Commentary, Politics

The US Establishment’s Dislike of Trump’s Russian Policies

3 min read

The resignation of Flynn was an apparent example of the establishment’s dissatisfaction with Trump’s Russian policies. Yet, U.S.-Russian relations, which have a huge impact on global politics, must not be a topic in U.S. daily politics.

The presidential transition in the United States following the election of Donald Trump in November has been one of the most interesting transition periods in recent years. In part, it has to do with the difficulty in predicting and speculating the names that the president will appoint to the senior positions in the administration — including secretaries of state, defense and the national security advisor.

One of the most debated names during this period was Mike Flynn, who was appointed in the very early stages of the transition as the national security advisor to the White House. Flynn’s resignation from the national security advisor position last week generated similar debates to those that had emerged during his appointment.

The debate on the potential impact of the Russian government and people affiliated with the Russian government on the U.S. elections has been a frequently cited and speculated issue during and in the aftermath of the November election. With the resignation of Mike Flynn, this issue came back to the forefront once again. There are some unanswered questions concerning the details of the ongoing investigation. Last week, the New York Times broke a story that some of Trump’s team members had regularly met with the members of Russian intelligence before the election. This issue became the dominant topic during President Trump’s press conference yesterday.

Trump has reiterated that he has not been in touch with anyone in Russia, and in addition, he has done no business dealings with the country. The question at this point is what will be the future of U.S.-Russia relations following the speculation that already led to the resignation of the shortest-serving national security advisor in recent history.

President Trump’s press conference signaled the potential direction of bilateral relations. He responded to repeated questions about Russia by defending his former national security advisor and criticized the media and the leaks from the intelligence agencies about the investigation. He said: “What he did wasn’t wrong … Mike was doing his job. He was calling countries and his counterparts. So, it certainly would have been OK with me if he did it. … I didn’t direct him, but I would have directed him because that’s his job.” Trump also repeatedly asserted that he has no ties to Russia. There have been varied reactions from different sections of society.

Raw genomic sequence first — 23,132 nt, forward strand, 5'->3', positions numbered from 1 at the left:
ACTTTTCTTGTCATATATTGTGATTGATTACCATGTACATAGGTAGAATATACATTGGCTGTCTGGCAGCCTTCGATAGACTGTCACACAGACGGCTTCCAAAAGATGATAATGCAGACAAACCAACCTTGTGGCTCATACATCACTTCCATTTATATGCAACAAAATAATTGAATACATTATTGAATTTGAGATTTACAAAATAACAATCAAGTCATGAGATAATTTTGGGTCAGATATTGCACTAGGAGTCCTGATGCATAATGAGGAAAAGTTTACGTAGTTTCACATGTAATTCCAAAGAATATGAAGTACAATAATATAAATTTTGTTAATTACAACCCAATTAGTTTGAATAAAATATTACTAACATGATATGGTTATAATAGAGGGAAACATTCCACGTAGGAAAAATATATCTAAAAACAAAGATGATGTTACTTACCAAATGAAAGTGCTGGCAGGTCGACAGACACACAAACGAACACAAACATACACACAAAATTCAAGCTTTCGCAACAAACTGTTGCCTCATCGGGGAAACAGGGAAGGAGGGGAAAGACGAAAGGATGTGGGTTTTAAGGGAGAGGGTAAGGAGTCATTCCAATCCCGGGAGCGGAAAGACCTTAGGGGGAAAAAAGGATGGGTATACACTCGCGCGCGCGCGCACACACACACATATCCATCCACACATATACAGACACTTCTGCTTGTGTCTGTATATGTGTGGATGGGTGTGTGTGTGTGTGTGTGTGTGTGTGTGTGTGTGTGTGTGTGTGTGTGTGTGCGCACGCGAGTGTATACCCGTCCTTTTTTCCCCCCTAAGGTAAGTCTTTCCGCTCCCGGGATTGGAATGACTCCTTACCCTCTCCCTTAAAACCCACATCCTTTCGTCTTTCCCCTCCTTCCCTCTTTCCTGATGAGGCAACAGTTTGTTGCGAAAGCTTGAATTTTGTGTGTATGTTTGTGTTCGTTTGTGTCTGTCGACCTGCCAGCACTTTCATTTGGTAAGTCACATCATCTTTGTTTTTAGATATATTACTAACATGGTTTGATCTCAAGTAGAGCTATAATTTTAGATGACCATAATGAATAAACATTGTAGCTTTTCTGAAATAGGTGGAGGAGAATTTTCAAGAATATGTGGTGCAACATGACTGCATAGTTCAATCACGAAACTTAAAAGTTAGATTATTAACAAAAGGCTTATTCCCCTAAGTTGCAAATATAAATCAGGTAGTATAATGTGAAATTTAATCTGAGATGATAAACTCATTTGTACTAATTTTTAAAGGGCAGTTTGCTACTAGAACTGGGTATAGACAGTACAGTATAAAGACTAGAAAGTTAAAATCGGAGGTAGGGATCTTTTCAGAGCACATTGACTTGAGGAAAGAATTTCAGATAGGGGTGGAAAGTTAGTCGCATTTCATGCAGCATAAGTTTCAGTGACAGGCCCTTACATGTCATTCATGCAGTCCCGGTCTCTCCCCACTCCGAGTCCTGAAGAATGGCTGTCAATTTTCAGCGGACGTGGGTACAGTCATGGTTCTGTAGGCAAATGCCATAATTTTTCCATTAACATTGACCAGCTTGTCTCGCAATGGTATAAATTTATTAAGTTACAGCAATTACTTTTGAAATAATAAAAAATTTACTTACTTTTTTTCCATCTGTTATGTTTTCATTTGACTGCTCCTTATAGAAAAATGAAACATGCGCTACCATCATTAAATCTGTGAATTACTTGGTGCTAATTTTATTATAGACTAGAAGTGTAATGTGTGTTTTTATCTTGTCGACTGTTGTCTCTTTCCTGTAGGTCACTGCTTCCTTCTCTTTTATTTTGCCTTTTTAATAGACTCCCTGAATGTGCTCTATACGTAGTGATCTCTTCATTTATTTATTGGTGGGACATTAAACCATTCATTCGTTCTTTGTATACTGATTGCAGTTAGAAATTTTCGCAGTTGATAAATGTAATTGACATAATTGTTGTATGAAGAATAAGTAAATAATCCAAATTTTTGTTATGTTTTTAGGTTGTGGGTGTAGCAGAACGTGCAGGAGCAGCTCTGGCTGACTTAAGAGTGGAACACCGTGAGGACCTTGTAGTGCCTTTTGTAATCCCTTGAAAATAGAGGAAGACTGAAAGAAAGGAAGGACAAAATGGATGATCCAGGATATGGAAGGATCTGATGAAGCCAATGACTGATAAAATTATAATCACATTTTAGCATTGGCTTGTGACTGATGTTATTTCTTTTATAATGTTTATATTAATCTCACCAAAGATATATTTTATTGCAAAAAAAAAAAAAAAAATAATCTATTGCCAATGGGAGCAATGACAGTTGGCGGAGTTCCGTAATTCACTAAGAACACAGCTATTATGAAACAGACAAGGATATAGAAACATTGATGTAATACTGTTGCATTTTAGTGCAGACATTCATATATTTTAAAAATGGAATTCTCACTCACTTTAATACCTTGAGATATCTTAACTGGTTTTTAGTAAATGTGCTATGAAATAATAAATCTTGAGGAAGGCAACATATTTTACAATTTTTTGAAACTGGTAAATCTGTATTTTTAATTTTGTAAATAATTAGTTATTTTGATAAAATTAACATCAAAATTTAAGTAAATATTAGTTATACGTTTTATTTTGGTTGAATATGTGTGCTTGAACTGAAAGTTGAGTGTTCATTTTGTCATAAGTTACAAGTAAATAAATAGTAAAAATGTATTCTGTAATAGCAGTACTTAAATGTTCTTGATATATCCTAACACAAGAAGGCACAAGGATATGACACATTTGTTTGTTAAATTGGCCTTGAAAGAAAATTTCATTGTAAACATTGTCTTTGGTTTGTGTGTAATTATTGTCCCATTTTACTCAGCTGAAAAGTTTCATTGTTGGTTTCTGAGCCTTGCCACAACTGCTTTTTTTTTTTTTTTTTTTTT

There are calls for launching a broader investigation through the policymakers in Congress and far more curious questions from the media about Russia. Under these circumstances, it will be challenging for foreign policy makers to conduct normal foreign relations with Russia. Whoever launches any initiative with Russia will be under strong scrutiny in regards to its ties with the Russian government. This situation, of course, will impact the foreign policy of the Trump administration in the coming days. Especially if the pressure becomes unavoidable or if the previous policy proposals of the Trump administration in regards to relations with Russia will require updating or modification.There is already a challenging agenda in relations, including: the conflict in Syria, the Ukraine issue, the election-hacking controversy and the fight against Daesh. Over the past few days, President Trump has also tweeted about Crimea and wrote, “Crimea was TAKEN by Russia during the Obama Administration. Was Obama too soft on Russia?”


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Kılıç Buğra Kanat is the Research Director at the SETA Foundation at Washington DC. He is also an Assistant Professor of Political Science at Penn State University, Erie. Dr. Kanat received his PhD in Political Science from Syracuse University; a Master’s degree in Political Science from Syracuse University; and a Master’s in International Affairs from Marquette University. He was awarded the Outstanding Research Award and Council of Fellows Faculty Research Award at Penn State, Erie in 2015. He previously participated in the Future Leaders program of Foreign Policy Initiative. Dr. Kanat’s writings have appeared in Foreign Policy, Insight Turkey, The Diplomat, Middle East Policy, Arab Studies Quarterly, Mediterranean Quarterly, Journal of South Asian and Middle Eastern Studies, Journal of Balkan and Near Eastern Studies, and Journal of Muslim Minority Affairs. He is a columnist at Daily Sabah. He is the author of A Tale of Four Augusts: Obama’s Syria Policy. He is also co-editor of edited volumes History, Politics and Foreign Policy in Turkey, Change and Adaptation in Turkish Foreign Policy, and Politics and Foreign Policy in Turkey: Historical and Contemporary Perspectives.